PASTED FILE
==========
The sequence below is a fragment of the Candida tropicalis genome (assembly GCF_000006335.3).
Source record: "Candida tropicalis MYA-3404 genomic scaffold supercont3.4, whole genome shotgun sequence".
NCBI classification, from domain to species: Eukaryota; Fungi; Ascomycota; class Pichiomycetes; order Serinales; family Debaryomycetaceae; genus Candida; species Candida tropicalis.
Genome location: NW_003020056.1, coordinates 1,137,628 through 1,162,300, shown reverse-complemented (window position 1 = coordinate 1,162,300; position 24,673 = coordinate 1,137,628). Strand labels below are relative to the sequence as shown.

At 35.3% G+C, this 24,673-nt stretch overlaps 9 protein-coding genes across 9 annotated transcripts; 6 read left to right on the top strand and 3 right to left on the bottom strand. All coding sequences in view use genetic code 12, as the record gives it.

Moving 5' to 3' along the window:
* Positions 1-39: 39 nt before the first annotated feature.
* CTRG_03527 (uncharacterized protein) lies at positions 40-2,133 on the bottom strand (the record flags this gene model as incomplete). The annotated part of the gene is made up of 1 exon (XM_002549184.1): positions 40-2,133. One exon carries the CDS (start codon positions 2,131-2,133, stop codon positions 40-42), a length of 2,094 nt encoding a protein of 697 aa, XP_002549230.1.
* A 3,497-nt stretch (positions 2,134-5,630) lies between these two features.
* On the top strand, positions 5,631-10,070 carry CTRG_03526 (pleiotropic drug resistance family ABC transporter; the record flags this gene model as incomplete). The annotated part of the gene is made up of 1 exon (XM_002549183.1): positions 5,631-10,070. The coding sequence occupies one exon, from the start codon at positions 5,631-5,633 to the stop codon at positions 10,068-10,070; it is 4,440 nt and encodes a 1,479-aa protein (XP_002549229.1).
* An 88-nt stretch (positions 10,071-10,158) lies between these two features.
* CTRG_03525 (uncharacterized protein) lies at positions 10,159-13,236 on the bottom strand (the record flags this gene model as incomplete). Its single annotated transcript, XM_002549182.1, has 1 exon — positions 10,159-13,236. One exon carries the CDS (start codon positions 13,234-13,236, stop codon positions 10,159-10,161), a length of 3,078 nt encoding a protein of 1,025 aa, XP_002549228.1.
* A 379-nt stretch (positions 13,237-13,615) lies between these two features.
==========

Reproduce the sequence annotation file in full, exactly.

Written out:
The sequence below is a fragment of the Candida tropicalis genome (assembly GCF_000006335.3).
Source record: "Candida tropicalis MYA-3404 genomic scaffold supercont3.4, whole genome shotgun sequence".
NCBI classification, from domain to species: Eukaryota; Fungi; Ascomycota; class Pichiomycetes; order Serinales; family Debaryomycetaceae; genus Candida; species Candida tropicalis.
Genome location: NW_003020056.1, coordinates 1,137,628 through 1,162,300, shown reverse-complemented (window position 1 = coordinate 1,162,300; position 24,673 = coordinate 1,137,628). Strand labels below are relative to the sequence as shown.

At 35.3% G+C, this 24,673-nt stretch overlaps 9 protein-coding genes across 9 annotated transcripts; 6 read left to right on the top strand and 3 right to left on the bottom strand. All coding sequences in view use genetic code 12, as the record gives it.

Moving 5' to 3' along the window:
* Positions 1-39: 39 nt before the first annotated feature.
* CTRG_03527 (uncharacterized protein) lies at positions 40-2,133 on the bottom strand (the record flags this gene model as incomplete). The annotated part of the gene is made up of 1 exon (XM_002549184.1): positions 40-2,133. One exon carries the CDS (start codon positions 2,131-2,133, stop codon positions 40-42), a length of 2,094 nt encoding a protein of 697 aa, XP_002549230.1.
* A 3,497-nt stretch (positions 2,134-5,630) lies between these two features.
* On the top strand, positions 5,631-10,070 carry CTRG_03526 (pleiotropic drug resistance family ABC transporter; the record flags this gene model as incomplete). The annotated part of the gene is made up of 1 exon (XM_002549183.1): positions 5,631-10,070. The coding sequence occupies one exon, from the start codon at positions 5,631-5,633 to the stop codon at positions 10,068-10,070; it is 4,440 nt and encodes a 1,479-aa protein (XP_002549229.1).
* An 88-nt stretch (positions 10,071-10,158) lies between these two features.
* CTRG_03525 (uncharacterized protein) lies at positions 10,159-13,236 on the bottom strand (the record flags this gene model as incomplete). Its single annotated transcript, XM_002549182.1, has 1 exon — positions 10,159-13,236. One exon carries the CDS (start codon positions 13,234-13,236, stop codon positions 10,159-10,161), a length of 3,078 nt encoding a protein of 1,025 aa, XP_002549228.1.
* A 379-nt stretch (positions 13,237-13,615) lies between these two features.